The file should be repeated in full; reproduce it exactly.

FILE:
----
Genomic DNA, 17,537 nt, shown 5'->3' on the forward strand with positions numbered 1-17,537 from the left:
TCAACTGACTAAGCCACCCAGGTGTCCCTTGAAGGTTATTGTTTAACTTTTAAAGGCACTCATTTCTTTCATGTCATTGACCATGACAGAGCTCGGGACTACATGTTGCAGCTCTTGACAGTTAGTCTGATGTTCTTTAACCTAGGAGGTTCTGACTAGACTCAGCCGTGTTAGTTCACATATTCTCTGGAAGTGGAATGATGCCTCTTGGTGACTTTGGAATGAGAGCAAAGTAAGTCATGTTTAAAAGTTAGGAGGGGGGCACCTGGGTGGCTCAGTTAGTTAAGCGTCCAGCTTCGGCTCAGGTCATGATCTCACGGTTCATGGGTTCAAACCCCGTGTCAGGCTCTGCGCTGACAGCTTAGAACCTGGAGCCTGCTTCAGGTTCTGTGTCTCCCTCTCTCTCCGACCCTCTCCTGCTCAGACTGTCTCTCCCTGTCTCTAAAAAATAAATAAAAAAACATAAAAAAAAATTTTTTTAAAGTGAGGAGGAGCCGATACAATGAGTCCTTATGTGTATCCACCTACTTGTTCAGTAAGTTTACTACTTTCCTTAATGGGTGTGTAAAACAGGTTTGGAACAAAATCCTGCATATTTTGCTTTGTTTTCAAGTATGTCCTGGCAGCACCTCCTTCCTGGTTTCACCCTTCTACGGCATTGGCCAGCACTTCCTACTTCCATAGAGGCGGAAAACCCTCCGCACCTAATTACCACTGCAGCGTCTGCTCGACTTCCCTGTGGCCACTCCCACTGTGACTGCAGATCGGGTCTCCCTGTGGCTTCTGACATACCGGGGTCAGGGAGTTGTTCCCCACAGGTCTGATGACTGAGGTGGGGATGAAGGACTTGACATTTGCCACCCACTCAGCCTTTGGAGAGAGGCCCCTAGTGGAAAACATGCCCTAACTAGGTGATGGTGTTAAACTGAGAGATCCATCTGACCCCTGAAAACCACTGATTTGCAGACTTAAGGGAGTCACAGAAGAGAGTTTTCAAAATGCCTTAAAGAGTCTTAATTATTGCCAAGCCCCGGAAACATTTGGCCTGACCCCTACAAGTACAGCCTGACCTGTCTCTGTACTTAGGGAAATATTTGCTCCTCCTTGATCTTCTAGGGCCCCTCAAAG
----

Genomic DNA, 17,537 nt, shown 5'->3' on the forward strand with positions numbered 1-17,537 from the left:
TCAACTGACTAAGCCACCCAGGTGTCCCTTGAAGGTTATTGTTTAACTTTTAAAGGCACTCATTTCTTTCATGTCATTGACCATGACAGAGCTCGGGACTACATGTTGCAGCTCTTGACAGTTAGTCTGATGTTCTTTAACCTAGGAGGTTCTGACTAGACTCAGCCGTGTTAGTTCACATATTCTCTGGAAGTGGAATGATGCCTCTTGGTGACTTTGGAATGAGAGCAAAGTAAGTCATGTTTAAAAGTTAGGAGGGGGGCACCTGGGTGGCTCAGTTAGTTAAGCGTCCAGCTTCGGCTCAGGTCATGATCTCACGGTTCATGGGTTCAAACCCCGTGTCAGGCTCTGCGCTGACAGCTTAGAACCTGGAGCCTGCTTCAGGTTCTGTGTCTCCCTCTCTCTCCGACCCTCTCCTGCTCAGACTGTCTCTCCCTGTCTCTAAAAAATAAATAAAAAAACATAAAAAAAAATTTTTTTAAAGTGAGGAGGAGCCGATACAATGAGTCCTTATGTGTATCCACCTACTTGTTCAGTAAGTTTACTACTTTCCTTAATGGGTGTGTAAAACAGGTTTGGAACAAAATCCTGCATATTTTGCTTTGTTTTCAAGTATGTCCTGGCAGCACCTCCTTCCTGGTTTCACCCTTCTACGGCATTGGCCAGCACTTCCTACTTCCATAGAGGCGGAAAACCCTCCGCACCTAATTACCACTGCAGCGTCTGCTCGACTTCCCTGTGGCCACTCCCACTGTGACTGCAGATCGGGTCTCCCTGTGGCTTCTGACATACCGGGGTCAGGGAGTTGTTCCCCACAGGTCTGATGACTGAGGTGGGGATGAAGGACTTGACATTTGCCACCCACTCAGCCTTTGGAGAGAGGCCCCTAGTGGAAAACATGCCCTAACTAGGTGATGGTGTTAAACTGAGAGATCCATCTGACCCCTGAAAACCACTGATTTGCAGACTTAAGGGAGTCACAGAAGAGAGTTTTCAAAATGCCTTAAAGAGTCTTAATTATTGCCAAGCCCCGGAAACATTTGGCCTGACCCCTACAAGTACAGCCTGACCTGTCTCTGTACTTAGGGAAATATTTGCTCCTCCTTGATCTTCTAGGGCCCCTCAAAG